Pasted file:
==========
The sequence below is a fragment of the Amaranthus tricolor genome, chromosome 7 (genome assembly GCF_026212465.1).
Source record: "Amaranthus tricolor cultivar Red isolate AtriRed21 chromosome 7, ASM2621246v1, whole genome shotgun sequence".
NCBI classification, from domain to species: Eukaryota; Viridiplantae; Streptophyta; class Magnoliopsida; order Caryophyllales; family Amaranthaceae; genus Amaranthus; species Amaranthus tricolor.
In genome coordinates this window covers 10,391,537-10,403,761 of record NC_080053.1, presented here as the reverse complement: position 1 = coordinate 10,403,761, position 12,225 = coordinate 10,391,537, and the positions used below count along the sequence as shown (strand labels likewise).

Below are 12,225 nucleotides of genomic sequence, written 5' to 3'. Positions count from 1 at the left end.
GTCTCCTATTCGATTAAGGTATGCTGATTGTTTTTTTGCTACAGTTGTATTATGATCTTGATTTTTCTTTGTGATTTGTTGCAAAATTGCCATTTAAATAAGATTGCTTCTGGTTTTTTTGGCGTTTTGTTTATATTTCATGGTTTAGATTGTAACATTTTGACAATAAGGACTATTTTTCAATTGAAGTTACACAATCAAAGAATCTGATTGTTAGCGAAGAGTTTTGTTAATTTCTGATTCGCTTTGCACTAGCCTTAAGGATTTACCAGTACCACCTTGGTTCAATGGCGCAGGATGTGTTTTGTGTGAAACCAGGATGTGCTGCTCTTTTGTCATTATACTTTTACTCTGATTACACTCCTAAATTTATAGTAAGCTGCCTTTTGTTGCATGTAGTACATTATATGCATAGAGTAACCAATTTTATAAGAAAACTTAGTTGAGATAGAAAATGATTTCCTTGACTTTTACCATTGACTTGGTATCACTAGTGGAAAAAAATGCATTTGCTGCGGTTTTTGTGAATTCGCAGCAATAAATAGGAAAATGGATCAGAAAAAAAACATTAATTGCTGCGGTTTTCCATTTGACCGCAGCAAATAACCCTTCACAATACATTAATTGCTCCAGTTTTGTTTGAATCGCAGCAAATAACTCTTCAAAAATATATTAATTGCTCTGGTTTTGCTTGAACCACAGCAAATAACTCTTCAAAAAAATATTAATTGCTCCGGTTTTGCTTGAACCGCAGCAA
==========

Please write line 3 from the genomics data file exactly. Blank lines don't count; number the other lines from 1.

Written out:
NCBI classification, from domain to species: Eukaryota; Viridiplantae; Streptophyta; class Magnoliopsida; order Caryophyllales; family Amaranthaceae; genus Amaranthus; species Amaranthus tricolor.